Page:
April 6th, 1850. The paddle sloop HMS Medea slipped away from its mooring in the port of Calcutta and began the long journey to its home port of Portsmouth, England. The charter was unusual, for the ship carried but two passengers: Captain Ramsay and Lt.Colonel Mackeson, both soldiers in the employ of the East India Company and aides to the Governor General of the Company’s Empire in India, Lord Dalhousie. In addition to their personal effects, the men carried with them a single, innocuous dispatch box that presumably contained dispatches from Dalhousie to his board of directors in London. It was uncommon for Her Majesty’s Navy to be deployed on what appeared to be mundane Company business, for the Company had vessels aplenty of its own. What the Medea’s skipper, Captain Lockyer, did not know was that Lord Dalhousie had specifically asked the British Admiralty for the loan of a warship to carry this very particular cargo. Though no doubt curious about their odd assignment, Lockyer and his men could at least content themselves with the prospect of a summer voyage considerably more relaxed than their spring, which they had spent fighting pirates off the coast of Hong Kong.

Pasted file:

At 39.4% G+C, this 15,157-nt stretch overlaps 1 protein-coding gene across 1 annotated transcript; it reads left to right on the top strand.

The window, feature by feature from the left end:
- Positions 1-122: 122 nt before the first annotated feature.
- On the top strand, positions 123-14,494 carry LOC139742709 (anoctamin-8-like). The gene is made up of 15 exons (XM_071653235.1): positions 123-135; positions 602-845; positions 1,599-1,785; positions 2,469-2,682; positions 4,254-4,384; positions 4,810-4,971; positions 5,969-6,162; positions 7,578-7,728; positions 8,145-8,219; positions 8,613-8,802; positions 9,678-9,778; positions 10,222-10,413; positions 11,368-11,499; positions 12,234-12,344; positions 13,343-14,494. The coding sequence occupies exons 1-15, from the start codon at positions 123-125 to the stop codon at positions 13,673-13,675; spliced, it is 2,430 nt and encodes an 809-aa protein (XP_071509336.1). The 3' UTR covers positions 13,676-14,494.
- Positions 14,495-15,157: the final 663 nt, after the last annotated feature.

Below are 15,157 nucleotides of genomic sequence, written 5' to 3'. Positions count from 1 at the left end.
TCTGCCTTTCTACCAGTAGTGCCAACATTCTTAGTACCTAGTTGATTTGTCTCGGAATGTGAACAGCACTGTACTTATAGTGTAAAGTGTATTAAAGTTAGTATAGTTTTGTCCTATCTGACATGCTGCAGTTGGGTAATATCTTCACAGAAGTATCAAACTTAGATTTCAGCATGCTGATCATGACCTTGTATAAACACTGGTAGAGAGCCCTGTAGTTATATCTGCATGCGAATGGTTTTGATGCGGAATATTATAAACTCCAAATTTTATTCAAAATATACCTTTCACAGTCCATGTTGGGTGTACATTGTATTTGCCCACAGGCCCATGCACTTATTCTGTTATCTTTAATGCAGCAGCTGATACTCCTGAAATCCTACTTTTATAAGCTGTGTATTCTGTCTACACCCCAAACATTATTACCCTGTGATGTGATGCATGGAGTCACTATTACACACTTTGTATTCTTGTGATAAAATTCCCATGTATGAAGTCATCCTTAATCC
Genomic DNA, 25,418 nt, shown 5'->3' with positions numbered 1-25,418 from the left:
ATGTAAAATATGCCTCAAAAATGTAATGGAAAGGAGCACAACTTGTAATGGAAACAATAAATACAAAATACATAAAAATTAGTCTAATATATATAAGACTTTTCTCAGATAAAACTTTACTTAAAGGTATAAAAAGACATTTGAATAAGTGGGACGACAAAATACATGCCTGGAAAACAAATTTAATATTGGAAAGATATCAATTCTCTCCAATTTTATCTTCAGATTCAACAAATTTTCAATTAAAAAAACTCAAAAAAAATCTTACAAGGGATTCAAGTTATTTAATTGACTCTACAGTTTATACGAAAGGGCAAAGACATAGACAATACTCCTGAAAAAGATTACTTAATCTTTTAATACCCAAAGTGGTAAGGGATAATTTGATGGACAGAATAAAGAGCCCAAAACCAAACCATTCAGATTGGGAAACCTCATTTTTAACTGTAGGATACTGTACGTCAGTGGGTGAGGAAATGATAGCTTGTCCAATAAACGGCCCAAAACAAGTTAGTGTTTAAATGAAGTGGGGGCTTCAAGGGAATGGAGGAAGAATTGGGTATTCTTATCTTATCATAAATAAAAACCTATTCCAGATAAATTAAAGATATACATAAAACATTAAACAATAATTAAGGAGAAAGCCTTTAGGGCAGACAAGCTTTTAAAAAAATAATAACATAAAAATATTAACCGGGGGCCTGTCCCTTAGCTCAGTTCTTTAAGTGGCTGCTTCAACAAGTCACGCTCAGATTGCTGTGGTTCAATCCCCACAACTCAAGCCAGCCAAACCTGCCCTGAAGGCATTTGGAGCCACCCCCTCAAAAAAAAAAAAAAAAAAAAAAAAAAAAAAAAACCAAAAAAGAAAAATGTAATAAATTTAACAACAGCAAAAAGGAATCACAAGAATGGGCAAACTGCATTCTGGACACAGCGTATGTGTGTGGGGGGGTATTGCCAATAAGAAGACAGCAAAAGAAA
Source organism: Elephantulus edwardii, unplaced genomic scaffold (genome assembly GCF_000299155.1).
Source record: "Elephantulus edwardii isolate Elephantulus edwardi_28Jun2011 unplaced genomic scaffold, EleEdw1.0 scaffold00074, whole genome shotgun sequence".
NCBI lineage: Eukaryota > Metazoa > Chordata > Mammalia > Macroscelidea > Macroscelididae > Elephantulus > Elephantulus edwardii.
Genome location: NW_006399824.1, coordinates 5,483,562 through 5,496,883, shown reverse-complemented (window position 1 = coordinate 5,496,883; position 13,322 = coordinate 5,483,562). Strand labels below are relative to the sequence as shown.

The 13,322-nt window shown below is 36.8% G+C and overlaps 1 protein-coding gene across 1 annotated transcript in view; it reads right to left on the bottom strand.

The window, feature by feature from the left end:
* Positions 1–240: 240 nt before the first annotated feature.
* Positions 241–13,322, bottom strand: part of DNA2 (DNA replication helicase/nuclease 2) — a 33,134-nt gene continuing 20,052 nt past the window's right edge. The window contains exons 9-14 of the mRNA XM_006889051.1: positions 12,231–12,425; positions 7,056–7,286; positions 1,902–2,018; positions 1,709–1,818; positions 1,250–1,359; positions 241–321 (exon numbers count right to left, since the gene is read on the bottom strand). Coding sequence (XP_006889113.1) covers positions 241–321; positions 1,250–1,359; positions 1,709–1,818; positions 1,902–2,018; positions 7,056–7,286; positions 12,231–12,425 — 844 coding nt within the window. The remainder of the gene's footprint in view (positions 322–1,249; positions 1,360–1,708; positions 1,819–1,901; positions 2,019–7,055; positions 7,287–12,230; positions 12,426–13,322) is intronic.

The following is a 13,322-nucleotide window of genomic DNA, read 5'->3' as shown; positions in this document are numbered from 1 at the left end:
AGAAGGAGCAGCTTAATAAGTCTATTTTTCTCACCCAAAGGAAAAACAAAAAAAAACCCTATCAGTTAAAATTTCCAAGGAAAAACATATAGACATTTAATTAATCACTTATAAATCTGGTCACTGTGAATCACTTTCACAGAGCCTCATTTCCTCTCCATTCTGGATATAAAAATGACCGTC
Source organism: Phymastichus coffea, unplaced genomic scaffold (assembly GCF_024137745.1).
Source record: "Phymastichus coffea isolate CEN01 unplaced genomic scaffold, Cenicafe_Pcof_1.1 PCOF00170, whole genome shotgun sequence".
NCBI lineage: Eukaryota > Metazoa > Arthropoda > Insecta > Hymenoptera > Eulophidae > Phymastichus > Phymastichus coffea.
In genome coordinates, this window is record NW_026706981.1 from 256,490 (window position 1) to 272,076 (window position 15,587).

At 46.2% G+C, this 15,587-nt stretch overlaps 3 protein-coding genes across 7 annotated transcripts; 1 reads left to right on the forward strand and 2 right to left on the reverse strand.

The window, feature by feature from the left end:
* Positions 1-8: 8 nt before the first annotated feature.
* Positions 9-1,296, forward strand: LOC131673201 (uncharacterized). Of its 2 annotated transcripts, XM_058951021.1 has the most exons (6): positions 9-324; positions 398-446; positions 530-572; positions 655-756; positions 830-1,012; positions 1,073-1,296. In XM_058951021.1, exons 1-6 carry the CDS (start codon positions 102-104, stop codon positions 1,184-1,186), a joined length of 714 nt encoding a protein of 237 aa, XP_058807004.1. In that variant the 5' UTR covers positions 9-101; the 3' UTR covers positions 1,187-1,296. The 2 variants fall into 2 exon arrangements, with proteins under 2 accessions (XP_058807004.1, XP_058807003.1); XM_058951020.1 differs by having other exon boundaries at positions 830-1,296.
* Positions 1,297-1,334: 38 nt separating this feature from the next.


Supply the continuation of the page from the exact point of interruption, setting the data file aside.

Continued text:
The Medea did not reach Portsmouth until June 29th, where it docked in an isolated quay with little fanfare. The voyage had been more eventful than anyone had anticipated, for the ship had nearly met its fate in the Indian Ocean. About a third of the way into the journey, cholera had broken out on board and killed two sailors. Fortunately for the crew, the ship had been on the approach to the island of Mauritius, a British possession, and a crucial supply halt on the India route. But the Mauritians were terrified that the deadly cholera might jump ship onto land and refused to let the Medea birth. They demanded that the Medea leave immediately, which Lockyer flatly refused to do. Irked, they petitioned the island’s Governor to have the ship sunk, men and all. Tensions ran high, but eventually Lockyer had his way and loaded the Medea with fresh clean water, which miraculously banished fresh incidents of cholera from the ship. The Medea left Mauritius with generally better health and fresh food, only to sail directly into the storms that bedevil the environs of The Cape of Good Hope. Its crew battled gale force winds for nearly twelve hours before finally managing to get away.
The relief of the Medea’s crew and passengers at their narrow escape was magnified soon after arriving at Portsmouth, when the contents of the mysterious dispatch box were finally revealed. In the dispatch box was a small iron chest with two locks whose only keys were on the person of Col. Mackeson. Inside the chest sat a solitary stone. It was the Koh-i-Noor, the fabled Mountain of Light. It had been sent to England as a gift from the East India Company to its sovereign, Queen Victoria.